(Note that I didn’t mention my discovery to my family.)
    Then low and behold only a week later my ADD son is complaining that he is struggling to read another “stupid” AP English assignment. (He has been struggling with this class all year and only squeaking out a D even quarter while his other advanced classes are A’s & B’s.) So I sit down with him and ask for him to specify the issue like is it he can’t see the words clearly or.? And sure enough he comes right out with “I keep losing my place and have to go back and find it re-read it and not remembering what I read. So I showed him the app, right away he bumped up the speed much higher than I could follow but he took to it right away. Note that he always skimmed like the previous comment in this article said but I think that maybe it depends on what you are reading.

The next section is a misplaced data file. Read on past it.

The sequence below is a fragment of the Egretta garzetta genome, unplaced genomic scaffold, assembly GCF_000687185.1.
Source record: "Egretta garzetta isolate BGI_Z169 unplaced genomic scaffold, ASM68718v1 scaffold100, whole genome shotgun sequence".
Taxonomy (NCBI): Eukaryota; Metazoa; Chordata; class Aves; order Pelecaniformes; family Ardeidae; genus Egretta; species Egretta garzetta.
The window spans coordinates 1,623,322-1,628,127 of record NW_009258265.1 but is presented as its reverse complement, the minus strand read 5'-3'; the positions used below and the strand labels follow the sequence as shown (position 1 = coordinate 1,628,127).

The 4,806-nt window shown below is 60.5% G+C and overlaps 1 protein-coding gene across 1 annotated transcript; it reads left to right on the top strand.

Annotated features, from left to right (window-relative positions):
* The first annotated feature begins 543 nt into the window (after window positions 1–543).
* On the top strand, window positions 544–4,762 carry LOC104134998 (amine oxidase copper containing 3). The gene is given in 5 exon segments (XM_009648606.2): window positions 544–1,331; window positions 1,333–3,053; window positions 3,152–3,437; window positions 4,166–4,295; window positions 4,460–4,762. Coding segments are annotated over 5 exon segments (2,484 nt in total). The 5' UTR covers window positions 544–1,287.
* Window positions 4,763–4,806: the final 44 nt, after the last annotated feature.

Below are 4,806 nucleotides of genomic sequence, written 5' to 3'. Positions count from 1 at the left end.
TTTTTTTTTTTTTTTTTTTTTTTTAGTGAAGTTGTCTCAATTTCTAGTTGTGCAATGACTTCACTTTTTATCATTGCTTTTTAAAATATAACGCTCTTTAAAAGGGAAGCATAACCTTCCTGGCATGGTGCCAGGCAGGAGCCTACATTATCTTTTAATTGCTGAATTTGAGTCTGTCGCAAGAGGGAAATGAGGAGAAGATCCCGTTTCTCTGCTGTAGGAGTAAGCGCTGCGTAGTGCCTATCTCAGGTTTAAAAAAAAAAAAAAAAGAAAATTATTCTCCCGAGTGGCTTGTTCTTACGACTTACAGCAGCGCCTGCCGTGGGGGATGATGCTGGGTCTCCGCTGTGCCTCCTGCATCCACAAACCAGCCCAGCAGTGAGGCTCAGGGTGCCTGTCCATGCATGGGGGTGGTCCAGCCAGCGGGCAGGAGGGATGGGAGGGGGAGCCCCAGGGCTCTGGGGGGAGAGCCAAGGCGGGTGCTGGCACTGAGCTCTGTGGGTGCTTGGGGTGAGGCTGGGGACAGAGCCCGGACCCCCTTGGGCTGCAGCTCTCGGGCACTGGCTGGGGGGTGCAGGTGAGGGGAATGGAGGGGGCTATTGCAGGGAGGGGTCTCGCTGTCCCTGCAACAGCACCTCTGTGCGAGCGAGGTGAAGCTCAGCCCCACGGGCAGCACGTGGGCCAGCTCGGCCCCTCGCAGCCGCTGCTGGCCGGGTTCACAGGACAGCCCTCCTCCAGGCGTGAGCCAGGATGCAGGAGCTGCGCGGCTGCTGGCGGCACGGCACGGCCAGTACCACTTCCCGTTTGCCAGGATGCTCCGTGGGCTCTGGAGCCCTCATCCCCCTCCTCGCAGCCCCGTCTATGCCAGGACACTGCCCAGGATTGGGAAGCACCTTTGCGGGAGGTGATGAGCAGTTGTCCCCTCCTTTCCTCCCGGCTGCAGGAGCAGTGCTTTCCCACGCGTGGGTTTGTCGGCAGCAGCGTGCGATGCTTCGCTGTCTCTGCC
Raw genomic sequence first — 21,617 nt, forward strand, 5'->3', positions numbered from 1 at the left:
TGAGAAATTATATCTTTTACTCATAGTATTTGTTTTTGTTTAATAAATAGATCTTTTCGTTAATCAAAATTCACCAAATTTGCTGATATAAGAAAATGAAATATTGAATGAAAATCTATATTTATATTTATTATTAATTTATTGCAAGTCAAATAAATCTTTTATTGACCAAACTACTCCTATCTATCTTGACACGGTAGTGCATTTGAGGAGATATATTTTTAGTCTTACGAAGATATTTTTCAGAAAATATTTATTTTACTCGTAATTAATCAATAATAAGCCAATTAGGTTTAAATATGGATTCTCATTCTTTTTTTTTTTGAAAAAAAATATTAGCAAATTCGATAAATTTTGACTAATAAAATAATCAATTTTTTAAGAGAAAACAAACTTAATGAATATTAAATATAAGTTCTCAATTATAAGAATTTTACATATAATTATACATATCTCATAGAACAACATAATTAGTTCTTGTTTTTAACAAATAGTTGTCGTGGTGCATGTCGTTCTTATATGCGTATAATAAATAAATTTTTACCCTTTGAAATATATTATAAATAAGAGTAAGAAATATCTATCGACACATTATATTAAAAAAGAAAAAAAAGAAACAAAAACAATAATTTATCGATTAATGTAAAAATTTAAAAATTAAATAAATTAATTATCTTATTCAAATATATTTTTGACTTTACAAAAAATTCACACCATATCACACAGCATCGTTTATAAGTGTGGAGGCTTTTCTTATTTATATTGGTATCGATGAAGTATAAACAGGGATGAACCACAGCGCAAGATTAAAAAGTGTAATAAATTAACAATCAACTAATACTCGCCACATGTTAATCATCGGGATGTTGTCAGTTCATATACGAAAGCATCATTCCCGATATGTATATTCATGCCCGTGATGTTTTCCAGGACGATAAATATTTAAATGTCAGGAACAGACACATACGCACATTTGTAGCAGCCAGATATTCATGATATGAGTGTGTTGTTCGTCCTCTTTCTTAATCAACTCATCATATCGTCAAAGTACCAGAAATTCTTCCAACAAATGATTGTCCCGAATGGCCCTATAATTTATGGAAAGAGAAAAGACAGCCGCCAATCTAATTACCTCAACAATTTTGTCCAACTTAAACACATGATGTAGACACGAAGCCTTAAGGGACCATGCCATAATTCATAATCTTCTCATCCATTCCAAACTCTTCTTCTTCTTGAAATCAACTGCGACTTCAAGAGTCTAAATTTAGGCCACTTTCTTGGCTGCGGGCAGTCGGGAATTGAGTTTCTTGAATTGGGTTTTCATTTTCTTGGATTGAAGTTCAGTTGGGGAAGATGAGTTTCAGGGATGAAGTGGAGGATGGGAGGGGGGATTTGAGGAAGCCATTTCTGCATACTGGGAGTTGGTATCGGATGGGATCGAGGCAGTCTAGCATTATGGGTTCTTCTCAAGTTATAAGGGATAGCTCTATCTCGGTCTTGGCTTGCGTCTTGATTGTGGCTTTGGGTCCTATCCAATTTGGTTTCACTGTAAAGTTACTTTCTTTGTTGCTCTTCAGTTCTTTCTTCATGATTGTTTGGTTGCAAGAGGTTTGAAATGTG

He has since been moved to English Honors (which, here, is not as difficult as AP) and now we know that we need download future assignments if possible and use the app. After I asked the school librarian if they had such a tool for students and she no, she asked about the tool and would research getting something similar for students.

  9. I just started using this and can already tell it is going to be a lifesaver for me. I have convergence insufficiency that has not responded to vision therapy. As a result my eyes tire very quickly when reading from left to right (I usually end up moving my head instead of my eyes). This seemed to help me dramatically. Here’s to hoping I find my love for reading once again!

  10. I love it. I am one of the guys that has trouble focussing on a word when there are other words around it (does this make sense?), so tend to read more effective with Word Runner.

  11. I think it’s fab, I’m dyslexic and find it a great way to read and review material quickly.

  12. Michael Hannigan Reply May 20, 2019 at 9:11 am


    Reading snobs, be gone with you.